Do other people get annoyed with you because you act or react a certain way?Do you feel like you’re always messing up or losing relationships because of certain behaviors?Do you feel hopeless and stuck in an endless pattern of negative thoughts and automatic reactions?In this episode, Dr Julie h…
Do you struggle with negative feelings – anxiety, loneliness, depression, resentment, anger, fear?Do you wish you could just make them all go away?In this episode, Dr Julie shares with you a CBT technique that will empower you to reframe your thoughts and feelings in a positive way, bringing yo…
Do you feel exhausted trying to keep up with other people’s expectations of you?Do you feel like you’re constantly being judged?In this episode, Dr Julie looks at the insecurities and anxieties many of us feel in response to other’s perceived judgement of us. She explains some of the reasons these in…
Do you struggle to communicate your desires and preferences?Do you feel like people walk all over you and you are powerless to change it?In this episode, Dr Julie talks about what it means to be assertive in a healthy way, how it can benefit you and how to do it. Using the power of Cognitive Beh…
What is the difference between personality quirks and a personality disorder?Why do people have personality disorders?If you’re in a relationship with someone with a personality disorder, what is the best way to deal with that? In this episode, Dr Julie Osborn helps demystify personality disorders, ex…
In which Rob and actor/author/director Andrew McCarthy discuss their lives in and out of the Brat Pack, Andrew’s new memoir Brat: An ‘80s Story, directing young actors, showing up prepared, sobriety, and the undying legacy of Weekend At Bernie’s. Plus: Rob answers a question about getting through high school in the LoweDown Line. Got a question for Rob? Call our voicemail at (323) 570-4551. Your question could get featured on the show!
1246 EpisodesShareFollow77 minutes | May 20th 2021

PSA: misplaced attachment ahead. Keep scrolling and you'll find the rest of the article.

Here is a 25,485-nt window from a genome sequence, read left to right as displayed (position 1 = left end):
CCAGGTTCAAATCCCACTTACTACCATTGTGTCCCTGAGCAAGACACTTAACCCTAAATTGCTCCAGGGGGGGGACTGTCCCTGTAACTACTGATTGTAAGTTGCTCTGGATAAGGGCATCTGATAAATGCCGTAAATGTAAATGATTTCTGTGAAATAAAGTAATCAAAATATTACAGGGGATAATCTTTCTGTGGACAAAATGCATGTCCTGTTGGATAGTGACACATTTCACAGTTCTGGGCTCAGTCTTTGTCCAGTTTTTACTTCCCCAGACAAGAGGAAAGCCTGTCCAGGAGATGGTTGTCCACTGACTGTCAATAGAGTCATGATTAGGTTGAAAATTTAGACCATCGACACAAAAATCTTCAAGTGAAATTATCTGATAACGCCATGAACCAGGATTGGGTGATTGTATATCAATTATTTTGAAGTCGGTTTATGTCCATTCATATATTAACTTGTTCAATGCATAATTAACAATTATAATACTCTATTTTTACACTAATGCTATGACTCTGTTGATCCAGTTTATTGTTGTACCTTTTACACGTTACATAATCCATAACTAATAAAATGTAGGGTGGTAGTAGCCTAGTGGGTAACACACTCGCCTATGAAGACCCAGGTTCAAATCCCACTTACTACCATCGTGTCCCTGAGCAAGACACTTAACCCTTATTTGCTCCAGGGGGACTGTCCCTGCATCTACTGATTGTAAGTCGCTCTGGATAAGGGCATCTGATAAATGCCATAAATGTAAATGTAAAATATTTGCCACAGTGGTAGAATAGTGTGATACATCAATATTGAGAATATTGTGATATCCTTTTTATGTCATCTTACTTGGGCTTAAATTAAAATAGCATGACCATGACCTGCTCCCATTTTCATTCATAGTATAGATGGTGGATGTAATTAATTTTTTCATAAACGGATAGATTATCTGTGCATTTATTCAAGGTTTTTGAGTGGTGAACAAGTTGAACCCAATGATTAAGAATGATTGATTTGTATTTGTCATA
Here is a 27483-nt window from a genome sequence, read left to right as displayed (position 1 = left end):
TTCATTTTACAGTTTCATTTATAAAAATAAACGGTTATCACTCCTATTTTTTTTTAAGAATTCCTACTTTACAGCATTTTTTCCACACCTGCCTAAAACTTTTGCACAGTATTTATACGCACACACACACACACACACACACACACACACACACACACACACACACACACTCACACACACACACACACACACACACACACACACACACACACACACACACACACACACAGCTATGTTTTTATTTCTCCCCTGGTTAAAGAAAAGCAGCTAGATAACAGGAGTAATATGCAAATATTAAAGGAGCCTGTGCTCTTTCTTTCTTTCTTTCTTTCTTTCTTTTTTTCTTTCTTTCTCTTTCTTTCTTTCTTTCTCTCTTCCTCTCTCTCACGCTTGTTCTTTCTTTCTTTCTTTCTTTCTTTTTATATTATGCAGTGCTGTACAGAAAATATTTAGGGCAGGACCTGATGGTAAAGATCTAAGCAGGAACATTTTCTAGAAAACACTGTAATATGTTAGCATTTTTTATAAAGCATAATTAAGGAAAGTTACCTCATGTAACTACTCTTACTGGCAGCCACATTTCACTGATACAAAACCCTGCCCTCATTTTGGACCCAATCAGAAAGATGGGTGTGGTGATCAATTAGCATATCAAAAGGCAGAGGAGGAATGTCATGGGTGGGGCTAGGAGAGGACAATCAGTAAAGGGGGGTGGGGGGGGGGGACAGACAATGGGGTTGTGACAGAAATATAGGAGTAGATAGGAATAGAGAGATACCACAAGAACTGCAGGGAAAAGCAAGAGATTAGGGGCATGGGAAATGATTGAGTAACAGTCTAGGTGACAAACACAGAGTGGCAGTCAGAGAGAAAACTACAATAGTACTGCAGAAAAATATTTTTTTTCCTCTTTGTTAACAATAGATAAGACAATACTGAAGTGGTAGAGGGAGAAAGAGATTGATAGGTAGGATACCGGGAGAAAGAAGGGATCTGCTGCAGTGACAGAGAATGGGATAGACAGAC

Episode 1228 – Rickie Lee Jones
Rickie Lee Jones is, first and foremost, a storyteller. She realized at a young age that she could process her feelings and tell her own story through the fiction of songs. As she tells Marc, that same impulse prompted her to write a memoir in which she could present her life story through the narrative of her extended family of vaudevillians. Rickie Lee and Marc also talk about her formative and tumultuous relationship with Tom Waits and why it’s hard for her to reminisce about her early albums and the hits that made her a star. See omnystudio.com/listener for privacy information.
Introversion provided a buffer for dealing with a major life stressor, and even allowed people to come through it “better” than before.
In the spring 2020 semester at the University of Vermont, a group of researchers and doctors began a study on nearly 500 first-year college students to obtain data on wellness activities and mental health. Then COVID-19 hit and the campus went remote.
As you might have guessed, the study didn’t go as planned, but what came out of it were some surprising findings about how personality affects resilience and well-being. Every day, the students in the study used a phone app to rate their moods and stress levels, as well as any wellness activities they did (like exercise, mindfulness, and sleep).